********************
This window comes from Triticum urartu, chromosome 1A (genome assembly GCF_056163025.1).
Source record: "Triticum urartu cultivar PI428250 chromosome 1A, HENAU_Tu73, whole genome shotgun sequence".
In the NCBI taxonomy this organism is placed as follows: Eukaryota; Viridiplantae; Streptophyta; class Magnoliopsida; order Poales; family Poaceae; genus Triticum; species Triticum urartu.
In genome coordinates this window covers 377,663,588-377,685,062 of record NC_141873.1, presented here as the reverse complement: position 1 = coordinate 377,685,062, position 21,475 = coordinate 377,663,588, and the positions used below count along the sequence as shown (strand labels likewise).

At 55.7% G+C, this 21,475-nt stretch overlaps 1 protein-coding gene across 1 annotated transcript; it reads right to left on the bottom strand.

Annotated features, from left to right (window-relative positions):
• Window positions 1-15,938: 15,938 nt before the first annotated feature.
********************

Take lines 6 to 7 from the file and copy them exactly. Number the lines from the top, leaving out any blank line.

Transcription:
Annotated features, from left to right (window-relative positions):
• Window positions 1-15,938: 15,938 nt before the first annotated feature.